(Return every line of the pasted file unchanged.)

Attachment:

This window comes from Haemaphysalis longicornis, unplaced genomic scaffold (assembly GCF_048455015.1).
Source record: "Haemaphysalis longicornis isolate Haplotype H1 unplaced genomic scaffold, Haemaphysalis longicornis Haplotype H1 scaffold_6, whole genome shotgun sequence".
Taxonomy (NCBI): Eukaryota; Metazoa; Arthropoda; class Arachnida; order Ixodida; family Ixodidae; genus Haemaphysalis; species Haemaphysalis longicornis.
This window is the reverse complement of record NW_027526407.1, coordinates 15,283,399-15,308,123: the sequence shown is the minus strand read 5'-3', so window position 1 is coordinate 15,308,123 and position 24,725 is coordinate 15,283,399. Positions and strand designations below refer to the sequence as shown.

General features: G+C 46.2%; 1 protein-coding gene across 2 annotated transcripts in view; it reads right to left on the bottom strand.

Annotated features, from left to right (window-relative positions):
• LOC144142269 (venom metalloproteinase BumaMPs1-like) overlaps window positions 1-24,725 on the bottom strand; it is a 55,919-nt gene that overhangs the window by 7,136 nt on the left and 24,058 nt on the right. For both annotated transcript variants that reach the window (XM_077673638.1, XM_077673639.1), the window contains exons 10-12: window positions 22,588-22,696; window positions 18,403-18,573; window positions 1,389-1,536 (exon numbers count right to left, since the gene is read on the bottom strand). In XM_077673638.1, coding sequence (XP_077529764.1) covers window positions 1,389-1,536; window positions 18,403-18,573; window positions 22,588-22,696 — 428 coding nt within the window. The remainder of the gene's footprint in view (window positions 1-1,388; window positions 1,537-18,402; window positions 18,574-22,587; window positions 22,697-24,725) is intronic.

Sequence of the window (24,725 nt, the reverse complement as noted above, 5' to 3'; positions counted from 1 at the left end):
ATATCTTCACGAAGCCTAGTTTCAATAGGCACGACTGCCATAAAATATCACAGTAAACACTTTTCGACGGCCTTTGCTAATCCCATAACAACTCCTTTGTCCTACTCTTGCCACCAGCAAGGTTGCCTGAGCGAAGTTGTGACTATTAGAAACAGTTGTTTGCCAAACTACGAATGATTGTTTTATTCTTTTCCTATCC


This window comes from Haemaphysalis longicornis, unplaced genomic scaffold (assembly GCF_048455015.1).
Source record: "Haemaphysalis longicornis isolate Haplotype H1 unplaced genomic scaffold, Haemaphysalis longicornis Haplotype H1 scaffold_6, whole genome shotgun sequence".
Taxonomy (NCBI): Eukaryota; Metazoa; Arthropoda; class Arachnida; order Ixodida; family Ixodidae; genus Haemaphysalis; species Haemaphysalis longicornis.
This window is the reverse complement of record NW_027526407.1, coordinates 15,283,399-15,308,123: the sequence shown is the minus strand read 5'-3', so window position 1 is coordinate 15,308,123 and position 24,725 is coordinate 15,283,399. Positions and strand designations below refer to the sequence as shown.

General features: G+C 46.2%; 1 protein-coding gene across 2 annotated transcripts in view; it reads right to left on the bottom strand.

Annotated features, from left to right (window-relative positions):
• LOC144142269 (venom metalloproteinase BumaMPs1-like) overlaps window positions 1-24,725 on the bottom strand; it is a 55,919-nt gene that overhangs the window by 7,136 nt on the left and 24,058 nt on the right. For both annotated transcript variants that reach the window (XM_077673638.1, XM_077673639.1), the window contains exons 10-12: window positions 22,588-22,696; window positions 18,403-18,573; window positions 1,389-1,536 (exon numbers count right to left, since the gene is read on the bottom strand). In XM_077673638.1, coding sequence (XP_077529764.1) covers window positions 1,389-1,536; window positions 18,403-18,573; window positions 22,588-22,696 — 428 coding nt within the window. The remainder of the gene's footprint in view (window positions 1-1,388; window positions 1,537-18,402; window positions 18,574-22,587; window positions 22,697-24,725) is intronic.

Sequence of the window (24,725 nt, the reverse complement as noted above, 5' to 3'; positions counted from 1 at the left end):
ATATCTTCACGAAGCCTAGTTTCAATAGGCACGACTGCCATAAAATATCACAGTAAACACTTTTCGACGGCCTTTGCTAATCCCATAACAACTCCTTTGTCCTACTCTTGCCACCAGCAAGGTTGCCTGAGCGAAGTTGTGACTATTAGAAACAGTTGTTTGCCAAACTACGAATGATTGTTTTATTCTTTTCCTATCC